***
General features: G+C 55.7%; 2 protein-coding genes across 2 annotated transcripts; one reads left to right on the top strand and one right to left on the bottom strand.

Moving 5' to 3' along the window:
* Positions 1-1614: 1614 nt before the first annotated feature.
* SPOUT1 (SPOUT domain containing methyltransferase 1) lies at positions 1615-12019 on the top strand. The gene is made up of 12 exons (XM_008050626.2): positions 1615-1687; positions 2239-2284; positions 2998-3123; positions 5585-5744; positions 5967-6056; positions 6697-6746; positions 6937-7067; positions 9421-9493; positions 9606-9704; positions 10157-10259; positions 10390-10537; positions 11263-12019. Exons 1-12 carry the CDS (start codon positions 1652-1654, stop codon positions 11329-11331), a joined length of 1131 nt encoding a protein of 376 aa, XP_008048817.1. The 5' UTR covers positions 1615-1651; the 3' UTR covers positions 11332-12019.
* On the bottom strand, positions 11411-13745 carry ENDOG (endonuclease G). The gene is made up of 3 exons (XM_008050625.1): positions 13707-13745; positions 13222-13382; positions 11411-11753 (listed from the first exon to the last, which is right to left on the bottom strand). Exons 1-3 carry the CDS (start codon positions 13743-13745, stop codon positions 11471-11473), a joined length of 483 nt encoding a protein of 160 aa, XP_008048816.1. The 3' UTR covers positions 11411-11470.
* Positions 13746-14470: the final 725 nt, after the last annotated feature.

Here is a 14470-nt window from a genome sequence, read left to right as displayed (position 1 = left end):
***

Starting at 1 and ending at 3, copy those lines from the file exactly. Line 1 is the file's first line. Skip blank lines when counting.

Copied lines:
General features: G+C 55.7%; 2 protein-coding genes across 2 annotated transcripts; one reads left to right on the top strand and one right to left on the bottom strand.

Moving 5' to 3' along the window:
* Positions 1-1614: 1614 nt before the first annotated feature.